The past 50 years have seen a pendulum of screening and testing for prenatal diagnosis with increasing rounds of sophistication, better statistics, and increasing acceptance. The “goal posts” have kept moving rendering sweeping conclusions as to primacy of any approach having a very short shelf life. The economics and science are intertwined in trying to determine optimal protocols and standards.

3:10 Case Studies in Prenatal Diagnostics; End-User of Prenatal Testing in Clinical Practice

Edward Wolf, M.D., President, New Jersey Perinatal Associates

To review the impact that rapid changes in prenatal testing options have had on the delivery of healthcare to pregnant women, from screening tests, ultrasound and cell free fetal DNA in maternal serum to invasive needle based testing options.

3:40 Lessons from NIPT: Interesting Cases, Complex Issues

Nicole Teed, MS, CGC, CEO, Integrity Genomics

In the few years since NIPT emerged as an advanced prenatal screening technology, a number of lessons have been learned, both biological and ethical. This presentation will use case studies to illustrate considerations for NIPT, with broader applications for other NGS technologies making their way into routine medical practice.

4:10 Changing the Landscape of Non-Invasive Prenatal Testing: The IONA Test 

Peter Collins, CCO, Premaitha Health

The first NIPT IVD combining the complexities of a NGS technology into a diagnostic kit that can be run in any clinical laboratory. IONA is designed to encourage broad uptake of the technology allowing all pregnant women accurate information about their pregnancy.

5:00 Plenary Session Panel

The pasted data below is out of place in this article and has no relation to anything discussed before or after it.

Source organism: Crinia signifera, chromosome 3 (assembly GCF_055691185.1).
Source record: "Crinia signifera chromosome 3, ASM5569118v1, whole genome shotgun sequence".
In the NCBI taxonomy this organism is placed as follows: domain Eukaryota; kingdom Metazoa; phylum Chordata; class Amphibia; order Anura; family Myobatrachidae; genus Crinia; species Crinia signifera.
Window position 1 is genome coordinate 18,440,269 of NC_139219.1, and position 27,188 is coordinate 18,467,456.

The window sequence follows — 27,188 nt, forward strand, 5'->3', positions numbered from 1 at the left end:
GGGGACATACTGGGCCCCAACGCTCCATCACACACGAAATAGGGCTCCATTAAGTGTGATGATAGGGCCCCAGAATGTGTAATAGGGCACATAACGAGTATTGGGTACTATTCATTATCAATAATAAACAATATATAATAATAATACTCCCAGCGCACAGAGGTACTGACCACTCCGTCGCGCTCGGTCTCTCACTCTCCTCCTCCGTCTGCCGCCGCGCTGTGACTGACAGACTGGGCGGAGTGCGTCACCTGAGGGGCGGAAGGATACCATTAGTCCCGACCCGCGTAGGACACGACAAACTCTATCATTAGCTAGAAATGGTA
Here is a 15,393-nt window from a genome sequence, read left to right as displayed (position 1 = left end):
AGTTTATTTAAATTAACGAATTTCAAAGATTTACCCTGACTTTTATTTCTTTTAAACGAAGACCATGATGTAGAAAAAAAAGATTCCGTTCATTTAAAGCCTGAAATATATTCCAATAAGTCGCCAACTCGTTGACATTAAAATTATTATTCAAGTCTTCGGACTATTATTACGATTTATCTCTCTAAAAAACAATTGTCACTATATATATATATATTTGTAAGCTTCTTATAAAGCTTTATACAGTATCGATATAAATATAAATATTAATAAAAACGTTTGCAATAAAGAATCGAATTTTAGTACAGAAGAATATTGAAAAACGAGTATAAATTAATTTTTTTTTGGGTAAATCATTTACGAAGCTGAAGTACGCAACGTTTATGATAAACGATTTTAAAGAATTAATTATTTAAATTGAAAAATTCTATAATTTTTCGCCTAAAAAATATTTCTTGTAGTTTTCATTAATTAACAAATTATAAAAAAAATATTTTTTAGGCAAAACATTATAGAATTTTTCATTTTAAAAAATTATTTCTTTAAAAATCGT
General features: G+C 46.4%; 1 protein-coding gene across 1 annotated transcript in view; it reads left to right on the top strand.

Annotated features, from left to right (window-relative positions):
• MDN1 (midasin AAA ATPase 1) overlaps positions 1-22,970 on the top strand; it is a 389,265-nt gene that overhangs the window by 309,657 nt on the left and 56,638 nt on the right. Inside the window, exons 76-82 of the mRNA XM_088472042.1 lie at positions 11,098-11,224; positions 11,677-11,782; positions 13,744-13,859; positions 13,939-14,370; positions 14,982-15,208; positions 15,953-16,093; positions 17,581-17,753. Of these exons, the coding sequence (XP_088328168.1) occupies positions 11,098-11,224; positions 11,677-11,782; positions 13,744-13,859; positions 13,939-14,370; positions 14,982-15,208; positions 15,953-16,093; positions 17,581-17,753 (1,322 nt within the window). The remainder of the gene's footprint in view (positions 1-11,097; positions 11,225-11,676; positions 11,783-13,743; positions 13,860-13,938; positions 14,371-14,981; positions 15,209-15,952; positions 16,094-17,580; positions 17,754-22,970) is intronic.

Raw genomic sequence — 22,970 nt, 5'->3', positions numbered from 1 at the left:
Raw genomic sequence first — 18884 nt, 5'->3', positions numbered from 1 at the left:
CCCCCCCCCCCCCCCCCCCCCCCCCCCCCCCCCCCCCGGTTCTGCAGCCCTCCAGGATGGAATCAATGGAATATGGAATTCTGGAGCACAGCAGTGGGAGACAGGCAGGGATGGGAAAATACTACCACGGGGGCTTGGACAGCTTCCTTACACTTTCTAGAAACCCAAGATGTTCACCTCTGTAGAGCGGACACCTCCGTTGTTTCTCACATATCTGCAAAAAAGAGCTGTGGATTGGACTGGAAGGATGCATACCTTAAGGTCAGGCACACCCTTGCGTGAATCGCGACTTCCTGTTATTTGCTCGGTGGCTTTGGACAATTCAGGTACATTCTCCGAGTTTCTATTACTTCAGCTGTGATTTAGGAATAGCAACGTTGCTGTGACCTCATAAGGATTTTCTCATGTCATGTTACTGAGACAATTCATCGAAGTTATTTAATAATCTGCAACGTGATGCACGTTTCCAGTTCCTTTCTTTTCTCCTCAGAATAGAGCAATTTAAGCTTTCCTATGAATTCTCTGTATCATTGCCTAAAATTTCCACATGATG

6:00 Grand Opening Reception in the Exhibit Hall with Poster Viewing

7:30 Close of Day

Day 1 | Day 2 | Day 3 | Plenary Session | Download Brochure 

Tuesday, February 17

7:00 am Registration and Morning Coffee

8:00 Plenary Session Panel 

 9:00 Refreshment Break in the Exhibit Hall with Poster Viewing


10:05 Chairperson’s Remarks

Karl V. Voelkerding, M.D., Professor, Pathology, University of Utah; Medical Director, Genomics and Bioinformatics, ARUP Laboratories

10:15 Clinical Exome Sequencing for the Diagnosis of Neurodegenerative Disorders.

Rong Mao, M.D., Associate Professor, Pathology, ARUP Lab, University of Utah

Clinical exome sequencing is a new genome-based technology for demystifying undiagnosed illnesses - particularly rare childhood diseases. It has proven remarkably successful in identifying the causes of Mendelian diseases with a reported detection rate for deleterious mutations ranged from 25 to 30%. Herein I will present exome cases, and illustrate exome sequencing as an efficient diagnostic tool for complex neurodegenerative disorders.

10:45 Clinical Utility of Multiple-Gene Sequencing Panels for Hereditary Cancer Risk Assessment

James M. Ford, M.D., Associate Professor, Medicine & Genetics, Division of Oncology, Stanford University School of Medicine

Panels assaying multiple hereditary cancer risk genes are entering clinical use, however little is known about their yield or effect on clinical management of patients. We sequenced germline DNA samples from 400 patients with personal and family histories of breast and/ovarian cancer, but without BRCA1/2 mutations, and found ~10% carry potentially pathogenic mutations in other cancer susceptibility genes.

11:15 Applying Next-Generation Sequencing to Mutation Detection in Hematologic Malignancies with an Emphasis on Value Added to Patient Care

Jennifer J.D. Morrissette, Ph.D., FACMG, Scientific Director, Clinical Cancer Cytogenetics; Clinical Director, Center for Personalized Diagnostics; Pathology, University of Pennsylvania

Genomic testing in hematologic malignancies reliably detects somatic mutations and can provide insight into disease development, prognosis and therapeutic options. This talk will discuss our approach to mutation detection in hematological malignancies, including capture of difficult to sequence regions (e.g. CEBPA and large FLT3-ITDs), and mutation profiles with respect to conventional cytogenetic findings. An overview of clinical impact of testing and case studies where our NGS-heme panel influenced treatment will be discussed.

11:45 Metagenomic Next-Generation Sequencing for Clinical Diagnosis of Infectious Diseases